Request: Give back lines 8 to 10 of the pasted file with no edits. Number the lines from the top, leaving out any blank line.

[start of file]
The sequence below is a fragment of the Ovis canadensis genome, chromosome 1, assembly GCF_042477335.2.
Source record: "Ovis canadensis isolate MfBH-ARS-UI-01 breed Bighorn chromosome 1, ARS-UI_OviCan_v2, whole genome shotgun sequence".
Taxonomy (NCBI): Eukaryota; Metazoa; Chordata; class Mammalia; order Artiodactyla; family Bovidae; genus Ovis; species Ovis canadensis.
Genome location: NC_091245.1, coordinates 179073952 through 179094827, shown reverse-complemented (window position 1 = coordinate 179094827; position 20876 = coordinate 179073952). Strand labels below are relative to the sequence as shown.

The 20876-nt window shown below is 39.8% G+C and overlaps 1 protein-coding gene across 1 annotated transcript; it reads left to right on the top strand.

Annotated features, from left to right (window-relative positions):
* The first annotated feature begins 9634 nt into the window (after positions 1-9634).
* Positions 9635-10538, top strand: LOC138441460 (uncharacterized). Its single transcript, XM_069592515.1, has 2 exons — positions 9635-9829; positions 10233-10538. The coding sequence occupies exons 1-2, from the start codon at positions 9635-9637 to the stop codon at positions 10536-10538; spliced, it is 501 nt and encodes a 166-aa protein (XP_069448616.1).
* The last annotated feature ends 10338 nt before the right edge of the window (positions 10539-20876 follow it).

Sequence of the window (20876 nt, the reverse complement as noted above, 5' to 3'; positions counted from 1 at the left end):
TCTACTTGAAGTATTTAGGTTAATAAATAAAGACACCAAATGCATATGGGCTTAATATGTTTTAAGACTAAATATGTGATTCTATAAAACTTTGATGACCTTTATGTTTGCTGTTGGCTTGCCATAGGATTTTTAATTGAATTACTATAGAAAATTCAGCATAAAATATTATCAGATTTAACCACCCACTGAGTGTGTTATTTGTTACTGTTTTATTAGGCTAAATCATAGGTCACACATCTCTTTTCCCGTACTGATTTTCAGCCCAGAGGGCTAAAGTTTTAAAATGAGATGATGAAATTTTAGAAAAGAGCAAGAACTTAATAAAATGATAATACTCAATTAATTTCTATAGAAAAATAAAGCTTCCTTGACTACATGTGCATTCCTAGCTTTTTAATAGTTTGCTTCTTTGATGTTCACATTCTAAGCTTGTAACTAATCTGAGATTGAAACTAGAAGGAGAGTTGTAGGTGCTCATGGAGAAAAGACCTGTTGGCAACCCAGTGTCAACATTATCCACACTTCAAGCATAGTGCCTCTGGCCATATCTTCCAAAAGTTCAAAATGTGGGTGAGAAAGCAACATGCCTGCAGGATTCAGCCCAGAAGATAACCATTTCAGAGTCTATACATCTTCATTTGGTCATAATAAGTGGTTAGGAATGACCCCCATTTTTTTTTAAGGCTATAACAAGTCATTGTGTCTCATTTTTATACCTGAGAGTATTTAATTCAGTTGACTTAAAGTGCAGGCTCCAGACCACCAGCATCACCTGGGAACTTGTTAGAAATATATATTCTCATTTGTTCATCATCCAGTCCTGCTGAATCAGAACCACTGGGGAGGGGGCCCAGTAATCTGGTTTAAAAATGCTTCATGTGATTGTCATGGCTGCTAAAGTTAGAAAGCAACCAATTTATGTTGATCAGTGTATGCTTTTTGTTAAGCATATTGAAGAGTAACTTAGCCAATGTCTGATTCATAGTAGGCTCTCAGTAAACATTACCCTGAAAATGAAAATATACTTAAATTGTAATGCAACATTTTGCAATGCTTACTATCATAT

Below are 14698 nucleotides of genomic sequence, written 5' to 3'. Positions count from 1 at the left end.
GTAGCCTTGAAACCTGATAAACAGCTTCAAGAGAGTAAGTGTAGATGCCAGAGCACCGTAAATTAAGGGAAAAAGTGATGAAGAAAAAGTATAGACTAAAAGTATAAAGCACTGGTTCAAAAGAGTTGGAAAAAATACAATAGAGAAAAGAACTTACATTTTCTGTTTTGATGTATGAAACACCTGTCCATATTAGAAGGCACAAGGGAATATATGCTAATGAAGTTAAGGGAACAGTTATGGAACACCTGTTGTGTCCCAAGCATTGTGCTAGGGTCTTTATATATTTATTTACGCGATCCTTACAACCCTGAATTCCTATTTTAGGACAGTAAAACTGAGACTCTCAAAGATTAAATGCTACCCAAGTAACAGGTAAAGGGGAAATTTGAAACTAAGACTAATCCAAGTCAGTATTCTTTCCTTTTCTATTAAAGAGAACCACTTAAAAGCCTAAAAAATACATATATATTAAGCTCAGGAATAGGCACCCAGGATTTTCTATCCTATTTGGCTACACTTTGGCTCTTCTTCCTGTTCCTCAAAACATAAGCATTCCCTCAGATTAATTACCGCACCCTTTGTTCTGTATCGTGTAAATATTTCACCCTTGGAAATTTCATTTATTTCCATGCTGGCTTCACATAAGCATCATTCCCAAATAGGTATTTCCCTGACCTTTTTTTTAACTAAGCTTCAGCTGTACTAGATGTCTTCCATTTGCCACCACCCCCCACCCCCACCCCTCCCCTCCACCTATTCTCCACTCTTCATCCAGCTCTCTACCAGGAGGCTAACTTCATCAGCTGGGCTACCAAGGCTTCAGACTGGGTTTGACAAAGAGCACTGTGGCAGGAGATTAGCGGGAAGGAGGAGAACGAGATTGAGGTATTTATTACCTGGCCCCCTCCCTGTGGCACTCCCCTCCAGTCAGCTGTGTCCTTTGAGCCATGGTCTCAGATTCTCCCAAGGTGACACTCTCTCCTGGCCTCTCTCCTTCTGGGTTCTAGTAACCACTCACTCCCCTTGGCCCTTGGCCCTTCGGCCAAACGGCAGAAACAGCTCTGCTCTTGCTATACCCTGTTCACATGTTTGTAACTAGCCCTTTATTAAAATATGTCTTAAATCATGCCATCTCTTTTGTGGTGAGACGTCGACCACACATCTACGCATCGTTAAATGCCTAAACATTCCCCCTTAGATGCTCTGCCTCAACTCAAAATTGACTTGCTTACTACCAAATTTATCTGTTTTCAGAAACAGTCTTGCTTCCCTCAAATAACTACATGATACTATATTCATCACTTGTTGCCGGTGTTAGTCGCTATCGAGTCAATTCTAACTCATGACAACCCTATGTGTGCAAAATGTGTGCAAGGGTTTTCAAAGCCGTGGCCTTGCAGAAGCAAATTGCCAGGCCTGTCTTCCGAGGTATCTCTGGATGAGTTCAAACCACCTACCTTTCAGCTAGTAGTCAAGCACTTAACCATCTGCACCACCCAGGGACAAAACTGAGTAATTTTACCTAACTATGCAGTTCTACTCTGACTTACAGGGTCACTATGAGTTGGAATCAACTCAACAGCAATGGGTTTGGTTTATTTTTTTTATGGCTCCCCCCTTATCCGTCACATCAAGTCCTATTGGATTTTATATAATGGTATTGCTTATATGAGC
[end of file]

* Positions 9635-10538, top strand: LOC138441460 (uncharacterized). Its single transcript, XM_069592515.1, has 2 exons — positions 9635-9829; positions 10233-10538. The coding sequence occupies exons 1-2, from the start codon at positions 9635-9637 to the stop codon at positions 10536-10538; spliced, it is 501 nt and encodes a 166-aa protein (XP_069448616.1).
* The last annotated feature ends 10338 nt before the right edge of the window (positions 10539-20876 follow it).

Sequence of the window (20876 nt, the reverse complement as noted above, 5' to 3'; positions counted from 1 at the left end):